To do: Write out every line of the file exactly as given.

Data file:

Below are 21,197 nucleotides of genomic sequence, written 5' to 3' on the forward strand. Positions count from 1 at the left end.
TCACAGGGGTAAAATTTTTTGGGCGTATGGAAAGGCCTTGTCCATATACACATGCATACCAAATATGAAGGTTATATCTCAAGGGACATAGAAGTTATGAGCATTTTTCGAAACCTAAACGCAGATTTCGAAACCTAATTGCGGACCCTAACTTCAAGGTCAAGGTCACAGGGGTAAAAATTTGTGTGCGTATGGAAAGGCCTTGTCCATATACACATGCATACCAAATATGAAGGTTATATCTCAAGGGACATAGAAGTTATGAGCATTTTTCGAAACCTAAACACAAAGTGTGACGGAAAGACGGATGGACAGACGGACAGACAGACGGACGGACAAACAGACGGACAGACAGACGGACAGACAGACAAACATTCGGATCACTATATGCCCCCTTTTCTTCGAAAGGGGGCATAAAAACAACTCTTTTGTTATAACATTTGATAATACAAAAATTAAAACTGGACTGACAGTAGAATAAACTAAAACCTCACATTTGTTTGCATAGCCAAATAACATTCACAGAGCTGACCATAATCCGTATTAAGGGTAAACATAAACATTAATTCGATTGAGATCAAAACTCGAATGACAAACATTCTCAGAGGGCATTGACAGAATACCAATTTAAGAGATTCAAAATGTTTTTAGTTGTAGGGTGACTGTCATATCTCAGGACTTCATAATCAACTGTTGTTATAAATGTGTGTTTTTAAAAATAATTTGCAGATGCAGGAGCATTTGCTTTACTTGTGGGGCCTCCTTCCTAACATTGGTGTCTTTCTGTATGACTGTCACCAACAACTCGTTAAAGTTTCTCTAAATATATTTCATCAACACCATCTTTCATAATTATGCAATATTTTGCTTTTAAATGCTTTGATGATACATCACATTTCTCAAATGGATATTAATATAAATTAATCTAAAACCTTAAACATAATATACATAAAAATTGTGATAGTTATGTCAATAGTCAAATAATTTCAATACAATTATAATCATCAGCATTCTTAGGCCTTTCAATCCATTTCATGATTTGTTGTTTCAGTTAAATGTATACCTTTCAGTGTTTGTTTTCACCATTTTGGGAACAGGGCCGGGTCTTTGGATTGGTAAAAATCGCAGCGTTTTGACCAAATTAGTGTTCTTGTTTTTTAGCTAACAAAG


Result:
Below are 21,197 nucleotides of genomic sequence, written 5' to 3' on the forward strand. Positions count from 1 at the left end.
TCACAGGGGTAAAATTTTTTGGGCGTATGGAAAGGCCTTGTCCATATACACATGCATACCAAATATGAAGGTTATATCTCAAGGGACATAGAAGTTATGAGCATTTTTCGAAACCTAAACGCAGATTTCGAAACCTAATTGCGGACCCTAACTTCAAGGTCAAGGTCACAGGGGTAAAAATTTGTGTGCGTATGGAAAGGCCTTGTCCATATACACATGCATACCAAATATGAAGGTTATATCTCAAGGGACATAGAAGTTATGAGCATTTTTCGAAACCTAAACACAAAGTGTGACGGAAAGACGGATGGACAGACGGACAGACAGACGGACGGACAAACAGACGGACAGACAGACGGACAGACAGACAAACATTCGGATCACTATATGCCCCCTTTTCTTCGAAAGGGGGCATAAAAACAACTCTTTTGTTATAACATTTGATAATACAAAAATTAAAACTGGACTGACAGTAGAATAAACTAAAACCTCACATTTGTTTGCATAGCCAAATAACATTCACAGAGCTGACCATAATCCGTATTAAGGGTAAACATAAACATTAATTCGATTGAGATCAAAACTCGAATGACAAACATTCTCAGAGGGCATTGACAGAATACCAATTTAAGAGATTCAAAATGTTTTTAGTTGTAGGGTGACTGTCATATCTCAGGACTTCATAATCAACTGTTGTTATAAATGTGTGTTTTTAAAAATAATTTGCAGATGCAGGAGCATTTGCTTTACTTGTGGGGCCTCCTTCCTAACATTGGTGTCTTTCTGTATGACTGTCACCAACAACTCGTTAAAGTTTCTCTAAATATATTTCATCAACACCATCTTTCATAATTATGCAATATTTTGCTTTTAAATGCTTTGATGATACATCACATTTCTCAAATGGATATTAATATAAATTAATCTAAAACCTTAAACATAATATACATAAAAATTGTGATAGTTATGTCAATAGTCAAATAATTTCAATACAATTATAATCATCAGCATTCTTAGGCCTTTCAATCCATTTCATGATTTGTTGTTTCAGTTAAATGTATACCTTTCAGTGTTTGTTTTCACCATTTTGGGAACAGGGCCGGGTCTTTGGATTGGTAAAAATCGCAGCGTTTTGACCAAATTAGTGTTCTTGTTTTTTAGCTAACAAAG